Myanmar's government and eight armed ethnic groups signed a ceasefire agreement on Thursday, the culmination of more than two years of negotiations aimed at bringing an end to the majority of the country's long-running conflicts.
The deal fell short of its nationwide billing, with seven of the 15 armed groups invited declining to sign due to disagreements over who the process should include and ongoing distrust of Myanmar's semi-civilian government and its still-powerful military.
President Thein Sein, a former general, made the nationwide ceasefire a key platform for his reformist agenda after taking power in 2011 and ending nearly 50 years of military rule.
While the absentees were a blow to the president, who pushed for the deal to be signed ahead of a Nov. 8 general election, he described the deal on Thursday as historic.
"The nationwide ceasefire agreement (NCA) is a historic gift from us to our generations of the future," Thein Sein said at a signing ceremony attended by hundreds of diplomats, officials and rebel group representatives in the country's capital.
"This is our heritage. The road to future peace in Myanmar is now open."
Thein Sein said he would continue with efforts to convince other groups to join the ceasefire later.
Among those that signed was the Karen National Union (KNU), Myanmar's oldest armed group. The KNU has fought one of the world's longest-running conflicts with the Myanmar military spanning nearly 70 years.
"The NCA is a new page in history and a product of brave and energetic negotiations," Saw Mutu Say Poe, the chairman of the KNU, said at the ceremony.
U.S. President Barack Obama, who has portrayed his country's backing of Myanmar's reforms as a foreign policy success, has pushed Thein Sein to conclude the ceasefire as part of wider changes to protect minorities.
"The United States commends all sides for their ongoing efforts to bring an end to the longest-running civil conflict in the world," U.S. State Department spokesman John Kirby said in a statement on Thursday.
The U.S. remained concerned about reports of continued military offensives in the Kachin and Shan states and lack of humanitarian access to 100,000 displaced people in those areas, he said.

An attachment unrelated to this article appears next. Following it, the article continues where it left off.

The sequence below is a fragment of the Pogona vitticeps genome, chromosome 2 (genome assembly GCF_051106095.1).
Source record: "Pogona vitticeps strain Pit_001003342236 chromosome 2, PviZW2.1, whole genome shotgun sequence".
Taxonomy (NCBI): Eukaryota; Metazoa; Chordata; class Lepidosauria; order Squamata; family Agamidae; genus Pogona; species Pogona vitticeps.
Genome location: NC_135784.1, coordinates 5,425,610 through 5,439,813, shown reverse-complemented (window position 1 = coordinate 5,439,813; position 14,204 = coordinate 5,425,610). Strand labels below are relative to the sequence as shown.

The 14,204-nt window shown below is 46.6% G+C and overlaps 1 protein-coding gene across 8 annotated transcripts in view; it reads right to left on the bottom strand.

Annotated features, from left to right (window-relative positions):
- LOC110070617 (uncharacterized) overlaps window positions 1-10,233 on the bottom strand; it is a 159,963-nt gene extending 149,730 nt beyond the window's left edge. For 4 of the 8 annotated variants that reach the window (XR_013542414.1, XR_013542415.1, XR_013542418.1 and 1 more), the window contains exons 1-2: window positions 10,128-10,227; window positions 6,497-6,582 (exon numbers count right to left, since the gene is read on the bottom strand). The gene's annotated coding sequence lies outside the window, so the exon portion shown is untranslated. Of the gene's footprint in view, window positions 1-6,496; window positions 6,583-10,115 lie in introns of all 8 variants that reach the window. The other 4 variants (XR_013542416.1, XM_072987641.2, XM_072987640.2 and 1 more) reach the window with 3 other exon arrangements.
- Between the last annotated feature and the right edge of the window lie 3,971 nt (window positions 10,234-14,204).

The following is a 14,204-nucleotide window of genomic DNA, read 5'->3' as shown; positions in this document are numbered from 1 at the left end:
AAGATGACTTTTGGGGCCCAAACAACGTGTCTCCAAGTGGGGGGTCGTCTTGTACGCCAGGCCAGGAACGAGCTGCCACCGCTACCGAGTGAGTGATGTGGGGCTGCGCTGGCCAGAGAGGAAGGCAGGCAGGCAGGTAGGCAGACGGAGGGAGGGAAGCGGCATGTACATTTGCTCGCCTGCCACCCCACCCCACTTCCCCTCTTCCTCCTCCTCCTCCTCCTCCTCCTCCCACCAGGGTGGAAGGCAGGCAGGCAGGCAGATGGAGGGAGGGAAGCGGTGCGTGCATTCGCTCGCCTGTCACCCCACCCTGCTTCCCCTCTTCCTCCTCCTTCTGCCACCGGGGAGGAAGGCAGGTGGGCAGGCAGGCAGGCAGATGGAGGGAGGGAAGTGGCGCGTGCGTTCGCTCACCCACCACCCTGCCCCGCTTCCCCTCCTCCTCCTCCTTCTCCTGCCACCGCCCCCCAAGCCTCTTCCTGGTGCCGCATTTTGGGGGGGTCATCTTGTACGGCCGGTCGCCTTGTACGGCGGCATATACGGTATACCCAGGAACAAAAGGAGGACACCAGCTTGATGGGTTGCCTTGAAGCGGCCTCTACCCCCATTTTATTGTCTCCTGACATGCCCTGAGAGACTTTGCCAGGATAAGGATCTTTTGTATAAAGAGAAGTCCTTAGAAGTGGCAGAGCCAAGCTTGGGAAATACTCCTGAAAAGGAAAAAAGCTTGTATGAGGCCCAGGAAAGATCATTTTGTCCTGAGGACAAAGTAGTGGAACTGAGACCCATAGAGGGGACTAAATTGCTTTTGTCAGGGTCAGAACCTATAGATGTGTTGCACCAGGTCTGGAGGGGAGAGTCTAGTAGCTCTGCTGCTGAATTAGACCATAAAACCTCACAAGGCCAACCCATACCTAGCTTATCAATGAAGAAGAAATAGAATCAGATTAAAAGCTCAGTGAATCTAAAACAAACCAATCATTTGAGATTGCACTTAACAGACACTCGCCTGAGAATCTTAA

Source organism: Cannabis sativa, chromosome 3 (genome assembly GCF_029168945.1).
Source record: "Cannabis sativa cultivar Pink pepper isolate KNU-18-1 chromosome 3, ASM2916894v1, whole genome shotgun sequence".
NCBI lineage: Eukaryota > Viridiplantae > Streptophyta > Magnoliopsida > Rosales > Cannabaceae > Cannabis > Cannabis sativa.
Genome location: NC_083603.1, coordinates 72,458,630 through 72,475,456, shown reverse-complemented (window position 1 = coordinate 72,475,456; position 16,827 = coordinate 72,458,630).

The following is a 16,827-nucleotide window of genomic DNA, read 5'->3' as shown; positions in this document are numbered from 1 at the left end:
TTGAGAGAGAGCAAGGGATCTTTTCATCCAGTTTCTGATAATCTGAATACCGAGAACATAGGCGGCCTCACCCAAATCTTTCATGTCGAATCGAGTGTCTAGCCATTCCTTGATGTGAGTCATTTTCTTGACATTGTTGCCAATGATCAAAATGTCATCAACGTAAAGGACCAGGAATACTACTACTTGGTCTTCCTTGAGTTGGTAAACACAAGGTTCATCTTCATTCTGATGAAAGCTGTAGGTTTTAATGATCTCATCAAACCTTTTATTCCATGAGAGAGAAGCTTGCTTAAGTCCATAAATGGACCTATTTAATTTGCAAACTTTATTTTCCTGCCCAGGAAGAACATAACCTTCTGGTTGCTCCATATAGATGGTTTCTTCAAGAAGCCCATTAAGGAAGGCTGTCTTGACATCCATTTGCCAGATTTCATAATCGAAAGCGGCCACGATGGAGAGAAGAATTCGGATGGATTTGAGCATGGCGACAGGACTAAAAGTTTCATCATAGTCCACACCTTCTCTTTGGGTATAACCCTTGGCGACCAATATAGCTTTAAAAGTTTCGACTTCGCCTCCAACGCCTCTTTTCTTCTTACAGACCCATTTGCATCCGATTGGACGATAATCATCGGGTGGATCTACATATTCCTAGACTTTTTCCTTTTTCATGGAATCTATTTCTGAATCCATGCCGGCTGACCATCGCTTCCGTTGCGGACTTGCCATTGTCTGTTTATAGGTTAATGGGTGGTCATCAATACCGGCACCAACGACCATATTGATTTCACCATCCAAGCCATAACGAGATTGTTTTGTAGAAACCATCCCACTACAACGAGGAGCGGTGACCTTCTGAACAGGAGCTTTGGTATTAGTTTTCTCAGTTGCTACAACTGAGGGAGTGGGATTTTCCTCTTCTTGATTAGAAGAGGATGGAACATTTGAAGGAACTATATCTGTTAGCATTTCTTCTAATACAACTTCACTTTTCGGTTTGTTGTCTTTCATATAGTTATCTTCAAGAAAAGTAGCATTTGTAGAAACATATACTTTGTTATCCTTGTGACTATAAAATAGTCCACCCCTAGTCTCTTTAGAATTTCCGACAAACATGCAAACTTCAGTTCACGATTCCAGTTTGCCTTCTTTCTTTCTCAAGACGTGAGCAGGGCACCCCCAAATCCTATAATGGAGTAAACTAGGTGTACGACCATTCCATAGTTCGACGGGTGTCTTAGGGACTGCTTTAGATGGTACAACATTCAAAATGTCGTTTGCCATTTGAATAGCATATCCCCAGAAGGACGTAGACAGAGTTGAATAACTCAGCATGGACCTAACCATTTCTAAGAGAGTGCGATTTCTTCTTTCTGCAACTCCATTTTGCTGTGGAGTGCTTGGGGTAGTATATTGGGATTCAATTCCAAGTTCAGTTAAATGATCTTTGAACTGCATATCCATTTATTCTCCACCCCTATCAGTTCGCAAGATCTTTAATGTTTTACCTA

Later on Thursday, Kirby called for the immediate release of two activists arrested, reportedly in response to posts on Facebook.
He said the use of a 2013 law on telecommunications to charge Kachin peace activist Patrick Kum Jaa Lee and another on electronic transactions to charge Chaw Sandi Tun "directly contradicts democratic principles and the government's own stated commitment to promote political reform and respect human rights."
Opposition leader Aung San Suu Kyi did not attend the ceasefire ceremony.
The United Wa State Army, believed to be the largest and best equipped of the country's armed ethnic groups, has remained largely on the sidelines of the peace process since its beginning and did not sign.
Also missing is the Kachin Independence Organization, which controls vast areas of Kachin State, in Myanmar's northeast.
The group's armed wing, the Kachin Independence Army, has clashed regularly with the Myanmar military since 2011, when a 17-year ceasefire between the two broke down.
An official from the government-linked Myanmar Peace Center told Reuters the two groups, which operate on the Myanmar-China border, had come under pressure from China not to sign. China has denied these allegations.
China's Foreign Ministry said on Thursday that Beijing "welcomes and supports" Myanmar's political progress.
All of the groups signing were removed this week by the government from its list of Unlawful Associations.
The colonial-era law was used to prosecute people who had contact with the groups. The removals could be a crucial step to the groups joining the political mainstream.
(Additional reporting by David Brunnstrom in Washington; Writing by Timothy Mclaughlin and Simon Webb; Editing by Mike Collett-White, Alex Richardson and Bill Rigby)